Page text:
Wild Boar, Chestnuts and Corsica Cola – An Exploration of Corsican Food and Drink

Wild Boar, Chestnuts and Corsica Cola – An Exploration of Corsican Food and Drink

Nice plate of Corsican charcuterie Photo by: Kirsteen CC BY-SA 2.0

Corsica’s shared history and proximity to Italy is evident in the country’s cuisine. The common use of the chestnut goes back to a decree issued in the year 1548 during the Genoese Republic that each Corsican landowner must plant at least one chestnut, mulberry, olive and fig tree. A later decree, in 1619, upped the planting requirement to ten chestnut trees every year. This resulted in quite a number of chestnut groves and forests and secured the chestnut’s place in Corsican cuisine.

Pasquale Paoli, who is widely considered a father and hero of the Corsican people, was often called the ‘General of the potatoes’ due to his attempts to encourage the cultivation of the potato.

Ajaccio, Corsica food market Photo by: Larry Koester CC BY 2.0
Wild boar or sanglier is a highlight of Corsican cuisine

Another interesting result of Corsica’s history is the dominance of meat over fish in the cuisine. Although excellent quality fish is readily available on Corsica, as it would be on most islands, the Corsicans historically inhabited the mountainous interior of the island,  attempting to evade the numerous pirates and marauders who frequently appeared on their shores. Consequently, Corsica was never what you would call a nation or island of fishermen.

Wild Boar, or sanglier, is very common and the Corsican ‘signature dish’ may well be civet de sanglier, a wild boar casserole made with onions, carrots, chestnuts, eau de vie and red wine. Other common meat dishes include Corsican lamb, slow roasted with potatoes, garlic and rosemary and veal with olives.

Brocciu2 Photo by: Shiva-Nataraja, French Wikipedia CC BY-SA 3.0

Red mullet, sea bream, crayfish and oysters are all available, but trout from the pristine mountain streams are abundant and enjoyed roasted on a hot stone or stuffed with Corsican cheese.

Speaking of cheese, the most Corsican cheese is a ricotta-like soft cheese called brocciu. It is made from sheep or goats milk and can be enjoyed fresh or aged. Brocciu appears in quite a few Corsican dishes, but is one of many varieties of cheese produced on the island.

There are likewise, many varieties of cured meats, or charcuterie. The patés, sausages and cold cuts are of an outstanding and distinctive quality, which is in part due to the cross breeding of boars and pigs which are raised on a diet of chestnuts. Figatellu is a popular smoked pork liver sausage. It is smoked for three or four days and then dried.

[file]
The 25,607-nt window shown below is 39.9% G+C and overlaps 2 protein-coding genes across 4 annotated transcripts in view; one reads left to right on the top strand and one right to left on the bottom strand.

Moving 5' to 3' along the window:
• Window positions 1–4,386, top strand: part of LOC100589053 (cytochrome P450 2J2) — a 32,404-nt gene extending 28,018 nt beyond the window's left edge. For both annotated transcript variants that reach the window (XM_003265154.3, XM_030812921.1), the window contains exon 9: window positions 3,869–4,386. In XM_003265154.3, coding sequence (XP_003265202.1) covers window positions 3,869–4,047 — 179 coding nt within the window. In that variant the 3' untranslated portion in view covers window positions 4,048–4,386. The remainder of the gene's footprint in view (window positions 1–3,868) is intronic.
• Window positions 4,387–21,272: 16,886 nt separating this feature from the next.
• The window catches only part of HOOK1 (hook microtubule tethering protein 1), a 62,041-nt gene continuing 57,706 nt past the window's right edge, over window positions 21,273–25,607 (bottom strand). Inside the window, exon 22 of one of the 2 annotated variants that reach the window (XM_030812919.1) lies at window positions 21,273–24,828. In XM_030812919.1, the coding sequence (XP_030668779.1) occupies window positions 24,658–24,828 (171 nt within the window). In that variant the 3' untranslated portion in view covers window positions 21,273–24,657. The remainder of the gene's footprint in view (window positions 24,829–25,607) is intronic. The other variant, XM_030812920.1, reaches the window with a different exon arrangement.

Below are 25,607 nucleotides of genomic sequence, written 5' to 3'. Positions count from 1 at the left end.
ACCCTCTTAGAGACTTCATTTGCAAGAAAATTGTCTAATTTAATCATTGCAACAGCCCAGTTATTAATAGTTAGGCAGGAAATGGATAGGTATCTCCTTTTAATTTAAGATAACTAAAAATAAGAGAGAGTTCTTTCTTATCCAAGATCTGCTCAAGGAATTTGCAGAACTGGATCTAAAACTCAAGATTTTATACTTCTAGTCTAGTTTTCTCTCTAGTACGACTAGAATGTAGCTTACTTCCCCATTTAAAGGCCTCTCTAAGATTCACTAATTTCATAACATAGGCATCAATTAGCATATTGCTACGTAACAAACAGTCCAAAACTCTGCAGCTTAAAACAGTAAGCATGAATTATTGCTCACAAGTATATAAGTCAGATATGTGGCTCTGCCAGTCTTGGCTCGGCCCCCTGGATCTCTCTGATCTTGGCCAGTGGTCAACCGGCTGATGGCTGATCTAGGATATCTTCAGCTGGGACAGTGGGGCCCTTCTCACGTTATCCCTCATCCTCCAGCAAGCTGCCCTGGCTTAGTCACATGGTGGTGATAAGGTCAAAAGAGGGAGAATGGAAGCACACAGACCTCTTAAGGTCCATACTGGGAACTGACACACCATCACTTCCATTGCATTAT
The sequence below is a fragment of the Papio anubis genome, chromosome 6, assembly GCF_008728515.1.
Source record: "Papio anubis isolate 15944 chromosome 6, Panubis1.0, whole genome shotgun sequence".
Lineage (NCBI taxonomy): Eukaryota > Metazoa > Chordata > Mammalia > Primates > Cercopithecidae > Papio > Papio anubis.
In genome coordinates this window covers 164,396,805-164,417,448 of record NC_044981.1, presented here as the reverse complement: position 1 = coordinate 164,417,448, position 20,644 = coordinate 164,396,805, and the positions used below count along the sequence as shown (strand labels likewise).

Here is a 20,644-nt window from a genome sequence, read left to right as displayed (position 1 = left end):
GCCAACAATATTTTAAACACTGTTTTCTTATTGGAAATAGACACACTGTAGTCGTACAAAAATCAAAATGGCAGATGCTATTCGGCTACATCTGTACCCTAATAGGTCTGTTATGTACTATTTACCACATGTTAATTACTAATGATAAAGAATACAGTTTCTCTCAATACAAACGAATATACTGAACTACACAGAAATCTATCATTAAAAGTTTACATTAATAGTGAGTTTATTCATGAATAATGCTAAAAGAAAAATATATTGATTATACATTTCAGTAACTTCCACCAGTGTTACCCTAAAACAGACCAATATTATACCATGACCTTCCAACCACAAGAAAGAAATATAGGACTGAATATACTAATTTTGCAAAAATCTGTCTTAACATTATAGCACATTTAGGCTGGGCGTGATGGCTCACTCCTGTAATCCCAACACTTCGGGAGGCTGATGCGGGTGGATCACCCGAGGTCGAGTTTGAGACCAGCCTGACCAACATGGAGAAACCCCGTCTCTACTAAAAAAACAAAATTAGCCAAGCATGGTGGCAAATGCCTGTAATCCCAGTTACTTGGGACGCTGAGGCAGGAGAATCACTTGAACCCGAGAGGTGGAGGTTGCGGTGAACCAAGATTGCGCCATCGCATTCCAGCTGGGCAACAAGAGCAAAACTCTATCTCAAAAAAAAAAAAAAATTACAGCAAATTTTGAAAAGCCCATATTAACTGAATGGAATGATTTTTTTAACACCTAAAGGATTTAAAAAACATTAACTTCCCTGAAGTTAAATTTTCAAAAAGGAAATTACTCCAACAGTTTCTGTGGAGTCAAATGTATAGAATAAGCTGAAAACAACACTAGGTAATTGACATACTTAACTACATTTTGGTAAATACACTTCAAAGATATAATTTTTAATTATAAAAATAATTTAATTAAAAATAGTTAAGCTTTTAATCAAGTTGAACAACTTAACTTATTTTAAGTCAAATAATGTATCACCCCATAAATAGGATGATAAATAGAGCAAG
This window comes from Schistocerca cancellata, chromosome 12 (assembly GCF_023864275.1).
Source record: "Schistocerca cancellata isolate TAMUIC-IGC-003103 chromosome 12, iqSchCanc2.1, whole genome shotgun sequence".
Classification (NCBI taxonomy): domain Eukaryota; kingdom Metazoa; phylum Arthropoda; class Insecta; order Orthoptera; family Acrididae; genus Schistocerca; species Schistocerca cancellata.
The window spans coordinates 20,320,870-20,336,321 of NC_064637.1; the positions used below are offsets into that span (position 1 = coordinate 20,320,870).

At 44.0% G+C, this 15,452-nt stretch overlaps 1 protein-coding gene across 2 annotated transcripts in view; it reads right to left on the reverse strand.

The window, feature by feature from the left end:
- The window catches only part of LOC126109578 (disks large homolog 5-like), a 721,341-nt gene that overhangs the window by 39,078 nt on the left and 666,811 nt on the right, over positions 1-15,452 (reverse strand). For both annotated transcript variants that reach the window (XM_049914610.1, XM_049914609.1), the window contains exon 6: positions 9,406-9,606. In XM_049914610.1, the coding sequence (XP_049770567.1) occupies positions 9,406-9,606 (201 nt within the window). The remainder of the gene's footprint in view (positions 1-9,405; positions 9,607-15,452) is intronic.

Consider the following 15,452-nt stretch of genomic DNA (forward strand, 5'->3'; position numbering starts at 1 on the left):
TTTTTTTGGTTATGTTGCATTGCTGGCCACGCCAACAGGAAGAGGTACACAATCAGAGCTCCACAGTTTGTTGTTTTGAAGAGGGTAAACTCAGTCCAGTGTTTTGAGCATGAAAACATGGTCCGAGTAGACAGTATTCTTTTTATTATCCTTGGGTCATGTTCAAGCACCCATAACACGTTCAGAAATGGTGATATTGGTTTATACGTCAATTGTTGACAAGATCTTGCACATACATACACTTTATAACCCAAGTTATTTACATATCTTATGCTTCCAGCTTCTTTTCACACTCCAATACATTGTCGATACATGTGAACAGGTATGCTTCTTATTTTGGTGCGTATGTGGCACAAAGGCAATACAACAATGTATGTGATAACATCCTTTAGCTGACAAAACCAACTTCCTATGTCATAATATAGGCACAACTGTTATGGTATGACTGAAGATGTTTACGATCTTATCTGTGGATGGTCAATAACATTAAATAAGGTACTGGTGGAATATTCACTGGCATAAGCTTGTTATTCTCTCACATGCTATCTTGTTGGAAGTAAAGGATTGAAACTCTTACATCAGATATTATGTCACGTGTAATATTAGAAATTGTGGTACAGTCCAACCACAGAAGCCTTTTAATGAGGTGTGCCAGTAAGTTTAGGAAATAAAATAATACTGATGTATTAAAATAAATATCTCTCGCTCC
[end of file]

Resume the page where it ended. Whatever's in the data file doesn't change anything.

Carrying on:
Flan de chataignes Photo by: Marianne Casamance CC BY-SA 3.0

Italian influence is clearly evident in Corsica’s popular pasta dishes and soups. Ravioli and cannelloni stuffed with brocciu are common, as is the minestrone-like zuppa corsa.

Not surprisingly, some of the most loved desserts are prepared with chestnuts or chestnut flour. Fiadone is a cheesecake containing chestnut flour which is served chilled. Another common dessert is the chestnut tart, or flan a la farine de chataigne. 

Mariani tonic wine Lithography by Jules Cheret, 1894

The Pietra Brewery produces a chestnut beer as well as Corsica Cola. Corsica Cola is a non alcoholic soft drink produced since 2003 and has an interesting history. Corsican native Angelo Mariani became famous in his time for

Bottle of Pietra, Corsican beer with chestnut Photo by: Clement Bucco-Lechat CC BY-SA 3.0

creating Mariani’s Tonic Wine. It was made from wine and coca leaves and was popular with everyone from European royalty to Thomas Edison, Ulysses S. Grant and a couple of the popes. It was the inspiration for the ‘French Wine Cola’ created by a Dr. Pemberton from Atlanta. His version became very popular as well. With the event of prohibition, a non alcoholic version was created (and subsequently a non-cocaine version), and as you might guess, what we ended up with was Coca Cola.

Cap Corse Rouge Photo by: Damiani CC BY-SA 3.0

Although they are not so easy to obtain elsewhere, Corsica produces a wide variety of excellent wines. Two of the most common of the many local grape varieties are the Vermentino, used in producing white wines, and the Nielluccio, used in red and rosé wines. Fiera di u Vinu is a popular wine festival held yearly in mid July at Luri in the Cap Corse region. Popular local liqueurs include a red myrtle liqueur, acqua vita, the traditional local brandy, and, of course, a chestnut liqueur.

Our beverage creation this month is a delicious combination of gin, cassis, lemon and almond syrup. An egg white gives it a beautiful frothy and velvety texture.

Matter of Corse Cocktail

  • 2 oz. gin
  • 2 oz. Crème de Cassis
  • 2 0z. fresh squeezed lemon juice
  • .5 oz. orgeat (almond syrup)
  • .5 oz. (1 TBS) egg white

Shake all ingredients vigorously with ice. Strain into a coupe glass.

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